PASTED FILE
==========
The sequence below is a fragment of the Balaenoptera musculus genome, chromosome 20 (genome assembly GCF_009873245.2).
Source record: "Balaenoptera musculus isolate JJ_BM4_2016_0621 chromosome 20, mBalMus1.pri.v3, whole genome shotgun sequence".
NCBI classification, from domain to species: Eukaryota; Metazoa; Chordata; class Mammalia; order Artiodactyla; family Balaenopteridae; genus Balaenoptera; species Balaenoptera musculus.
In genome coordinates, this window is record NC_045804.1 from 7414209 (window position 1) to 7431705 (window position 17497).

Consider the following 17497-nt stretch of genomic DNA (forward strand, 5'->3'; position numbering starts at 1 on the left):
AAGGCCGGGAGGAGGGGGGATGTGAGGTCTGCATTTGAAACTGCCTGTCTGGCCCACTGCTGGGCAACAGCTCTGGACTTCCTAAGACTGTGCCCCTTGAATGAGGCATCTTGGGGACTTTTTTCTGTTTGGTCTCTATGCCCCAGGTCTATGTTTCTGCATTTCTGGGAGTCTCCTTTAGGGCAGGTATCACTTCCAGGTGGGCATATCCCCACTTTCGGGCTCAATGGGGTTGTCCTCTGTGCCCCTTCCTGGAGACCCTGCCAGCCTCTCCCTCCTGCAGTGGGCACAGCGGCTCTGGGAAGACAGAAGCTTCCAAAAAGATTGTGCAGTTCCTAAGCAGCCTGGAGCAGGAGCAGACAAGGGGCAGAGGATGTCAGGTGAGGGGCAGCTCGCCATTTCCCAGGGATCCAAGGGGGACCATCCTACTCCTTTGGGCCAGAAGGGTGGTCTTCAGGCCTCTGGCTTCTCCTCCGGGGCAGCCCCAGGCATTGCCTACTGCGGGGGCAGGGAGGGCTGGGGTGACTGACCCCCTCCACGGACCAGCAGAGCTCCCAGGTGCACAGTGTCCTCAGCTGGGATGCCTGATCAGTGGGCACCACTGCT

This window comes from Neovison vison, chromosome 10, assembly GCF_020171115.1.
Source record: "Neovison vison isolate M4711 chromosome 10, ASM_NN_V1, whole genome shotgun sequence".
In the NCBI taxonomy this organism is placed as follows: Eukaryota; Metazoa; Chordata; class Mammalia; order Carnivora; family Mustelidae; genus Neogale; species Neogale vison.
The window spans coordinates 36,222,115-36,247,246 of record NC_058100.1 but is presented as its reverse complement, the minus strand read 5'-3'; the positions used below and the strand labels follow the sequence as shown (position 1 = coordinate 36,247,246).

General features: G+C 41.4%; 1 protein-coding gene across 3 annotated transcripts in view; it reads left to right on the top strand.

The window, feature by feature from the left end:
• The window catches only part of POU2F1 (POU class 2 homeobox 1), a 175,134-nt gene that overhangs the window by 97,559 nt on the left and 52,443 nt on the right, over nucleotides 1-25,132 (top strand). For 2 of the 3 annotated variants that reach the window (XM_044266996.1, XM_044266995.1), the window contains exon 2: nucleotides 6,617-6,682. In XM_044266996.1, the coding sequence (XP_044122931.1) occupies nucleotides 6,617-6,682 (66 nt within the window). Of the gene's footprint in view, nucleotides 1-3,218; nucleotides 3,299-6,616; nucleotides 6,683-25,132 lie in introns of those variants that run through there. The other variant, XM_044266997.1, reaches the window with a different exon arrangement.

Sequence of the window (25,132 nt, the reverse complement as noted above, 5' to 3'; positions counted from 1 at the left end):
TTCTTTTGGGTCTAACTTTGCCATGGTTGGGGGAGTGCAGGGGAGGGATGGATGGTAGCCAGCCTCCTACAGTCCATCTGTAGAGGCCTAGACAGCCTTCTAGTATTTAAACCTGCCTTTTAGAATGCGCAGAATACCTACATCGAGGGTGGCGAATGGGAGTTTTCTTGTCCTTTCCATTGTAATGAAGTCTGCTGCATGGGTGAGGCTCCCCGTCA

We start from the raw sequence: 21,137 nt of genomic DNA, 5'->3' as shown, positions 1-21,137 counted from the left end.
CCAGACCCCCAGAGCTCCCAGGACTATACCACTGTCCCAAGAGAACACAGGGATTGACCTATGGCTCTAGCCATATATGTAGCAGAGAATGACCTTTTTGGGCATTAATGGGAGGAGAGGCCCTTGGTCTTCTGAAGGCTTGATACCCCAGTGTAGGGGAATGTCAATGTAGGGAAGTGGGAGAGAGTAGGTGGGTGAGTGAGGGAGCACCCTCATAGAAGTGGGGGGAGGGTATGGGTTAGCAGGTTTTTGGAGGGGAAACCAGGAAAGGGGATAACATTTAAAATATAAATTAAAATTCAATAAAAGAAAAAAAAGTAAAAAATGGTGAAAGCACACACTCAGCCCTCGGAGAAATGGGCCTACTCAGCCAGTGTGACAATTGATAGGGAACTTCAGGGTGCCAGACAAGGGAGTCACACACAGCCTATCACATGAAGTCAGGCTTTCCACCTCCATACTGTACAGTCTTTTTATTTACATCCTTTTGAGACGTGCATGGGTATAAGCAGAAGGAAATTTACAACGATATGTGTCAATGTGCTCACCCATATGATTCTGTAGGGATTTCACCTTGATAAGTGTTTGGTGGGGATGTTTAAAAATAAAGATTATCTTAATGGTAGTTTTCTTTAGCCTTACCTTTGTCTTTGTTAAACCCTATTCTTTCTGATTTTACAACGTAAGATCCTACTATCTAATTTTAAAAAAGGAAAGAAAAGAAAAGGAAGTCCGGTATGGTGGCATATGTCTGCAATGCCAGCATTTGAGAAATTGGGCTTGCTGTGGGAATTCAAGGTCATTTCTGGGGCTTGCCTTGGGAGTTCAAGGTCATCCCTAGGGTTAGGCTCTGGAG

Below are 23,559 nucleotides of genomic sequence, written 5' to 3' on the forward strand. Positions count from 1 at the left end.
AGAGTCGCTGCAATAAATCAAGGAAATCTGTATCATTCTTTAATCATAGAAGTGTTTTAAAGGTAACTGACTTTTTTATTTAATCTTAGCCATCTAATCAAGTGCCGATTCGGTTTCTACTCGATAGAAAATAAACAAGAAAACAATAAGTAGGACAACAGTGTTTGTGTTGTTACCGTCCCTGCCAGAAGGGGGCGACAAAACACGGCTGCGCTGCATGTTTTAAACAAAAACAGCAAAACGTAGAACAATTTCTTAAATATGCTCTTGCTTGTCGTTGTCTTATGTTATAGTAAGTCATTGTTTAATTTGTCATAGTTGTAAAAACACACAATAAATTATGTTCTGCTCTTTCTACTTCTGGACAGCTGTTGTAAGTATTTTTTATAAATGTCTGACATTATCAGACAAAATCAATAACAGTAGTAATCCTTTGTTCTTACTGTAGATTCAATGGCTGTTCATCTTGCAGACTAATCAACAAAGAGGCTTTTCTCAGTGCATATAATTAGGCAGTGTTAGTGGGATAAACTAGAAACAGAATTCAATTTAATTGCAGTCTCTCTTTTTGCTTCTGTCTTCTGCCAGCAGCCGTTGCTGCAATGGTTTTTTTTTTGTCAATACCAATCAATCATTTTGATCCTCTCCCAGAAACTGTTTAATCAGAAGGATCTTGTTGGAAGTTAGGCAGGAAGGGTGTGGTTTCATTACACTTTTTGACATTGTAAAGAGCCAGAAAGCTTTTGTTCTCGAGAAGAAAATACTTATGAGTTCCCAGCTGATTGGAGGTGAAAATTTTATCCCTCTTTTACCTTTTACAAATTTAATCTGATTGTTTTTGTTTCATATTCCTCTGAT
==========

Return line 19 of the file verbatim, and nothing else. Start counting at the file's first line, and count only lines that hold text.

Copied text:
AGAGTCGCTGCAATAAATCAAGGAAATCTGTATCATTCTTTAATCATAGAAGTGTTTTAAAGGTAACTGACTTTTTTATTTAATCTTAGCCATCTAATCAAGTGCCGATTCGGTTTCTACTCGATAGAAAATAAACAAGAAAACAATAAGTAGGACAACAGTGTTTGTGTTGTTACCGTCCCTGCCAGAAGGGGGCGACAAAACACGGCTGCGCTGCATGTTTTAAACAAAAACAGCAAAACGTAGAACAATTTCTTAAATATGCTCTTGCTTGTCGTTGTCTTATGTTATAGTAAGTCATTGTTTAATTTGTCATAGTTGTAAAAACACACAATAAATTATGTTCTGCTCTTTCTACTTCTGGACAGCTGTTGTAAGTATTTTTTATAAATGTCTGACATTATCAGACAAAATCAATAACAGTAGTAATCCTTTGTTCTTACTGTAGATTCAATGGCTGTTCATCTTGCAGACTAATCAACAAAGAGGCTTTTCTCAGTGCATATAATTAGGCAGTGTTAGTGGGATAAACTAGAAACAGAATTCAATTTAATTGCAGTCTCTCTTTTTGCTTCTGTCTTCTGCCAGCAGCCGTTGCTGCAATGGTTTTTTTTTTGTCAATACCAATCAATCATTTTGATCCTCTCCCAGAAACTGTTTAATCAGAAGGATCTTGTTGGAAGTTAGGCAGGAAGGGTGTGGTTTCATTACACTTTTTGACATTGTAAAGAGCCAGAAAGCTTTTGTTCTCGAGAAGAAAATACTTATGAGTTCCCAGCTGATTGGAGGTGAAAATTTTATCCCTCTTTTACCTTTTACAAATTTAATCTGATTGTTTTTGTTTCATATTCCTCTGAT